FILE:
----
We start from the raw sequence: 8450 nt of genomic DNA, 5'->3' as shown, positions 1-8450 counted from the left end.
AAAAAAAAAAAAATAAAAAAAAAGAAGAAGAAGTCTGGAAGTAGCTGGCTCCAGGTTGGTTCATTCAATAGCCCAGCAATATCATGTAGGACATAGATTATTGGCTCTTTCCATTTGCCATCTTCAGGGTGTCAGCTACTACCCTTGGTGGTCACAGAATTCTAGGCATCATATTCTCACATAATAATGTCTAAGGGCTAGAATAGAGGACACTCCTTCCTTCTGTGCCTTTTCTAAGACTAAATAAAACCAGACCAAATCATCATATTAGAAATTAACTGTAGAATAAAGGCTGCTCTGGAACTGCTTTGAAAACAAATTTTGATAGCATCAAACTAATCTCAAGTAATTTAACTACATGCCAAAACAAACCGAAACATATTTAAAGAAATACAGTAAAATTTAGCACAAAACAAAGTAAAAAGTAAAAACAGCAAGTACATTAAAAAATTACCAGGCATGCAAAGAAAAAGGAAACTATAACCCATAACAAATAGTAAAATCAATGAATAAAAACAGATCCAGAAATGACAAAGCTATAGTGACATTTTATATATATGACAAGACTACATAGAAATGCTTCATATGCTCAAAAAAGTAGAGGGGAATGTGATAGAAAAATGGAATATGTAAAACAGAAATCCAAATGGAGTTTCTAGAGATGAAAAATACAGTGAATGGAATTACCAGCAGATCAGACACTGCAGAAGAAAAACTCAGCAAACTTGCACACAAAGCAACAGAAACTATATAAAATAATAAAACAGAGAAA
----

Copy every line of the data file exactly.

We start from the raw sequence: 8450 nt of genomic DNA, 5'->3' as shown, positions 1-8450 counted from the left end.
AAAAAAAAAAAAATAAAAAAAAAGAAGAAGAAGTCTGGAAGTAGCTGGCTCCAGGTTGGTTCATTCAATAGCCCAGCAATATCATGTAGGACATAGATTATTGGCTCTTTCCATTTGCCATCTTCAGGGTGTCAGCTACTACCCTTGGTGGTCACAGAATTCTAGGCATCATATTCTCACATAATAATGTCTAAGGGCTAGAATAGAGGACACTCCTTCCTTCTGTGCCTTTTCTAAGACTAAATAAAACCAGACCAAATCATCATATTAGAAATTAACTGTAGAATAAAGGCTGCTCTGGAACTGCTTTGAAAACAAATTTTGATAGCATCAAACTAATCTCAAGTAATTTAACTACATGCCAAAACAAACCGAAACATATTTAAAGAAATACAGTAAAATTTAGCACAAAACAAAGTAAAAAGTAAAAACAGCAAGTACATTAAAAAATTACCAGGCATGCAAAGAAAAAGGAAACTATAACCCATAACAAATAGTAAAATCAATGAATAAAAACAGATCCAGAAATGACAAAGCTATAGTGACATTTTATATATATGACAAGACTACATAGAAATGCTTCATATGCTCAAAAAAGTAGAGGGGAATGTGATAGAAAAATGGAATATGTAAAACAGAAATCCAAATGGAGTTTCTAGAGATGAAAAATACAGTGAATGGAATTACCAGCAGATCAGACACTGCAGAAGAAAAACTCAGCAAACTTGCACACAAAGCAACAGAAACTATATAAAATAATAAAACAGAGAAA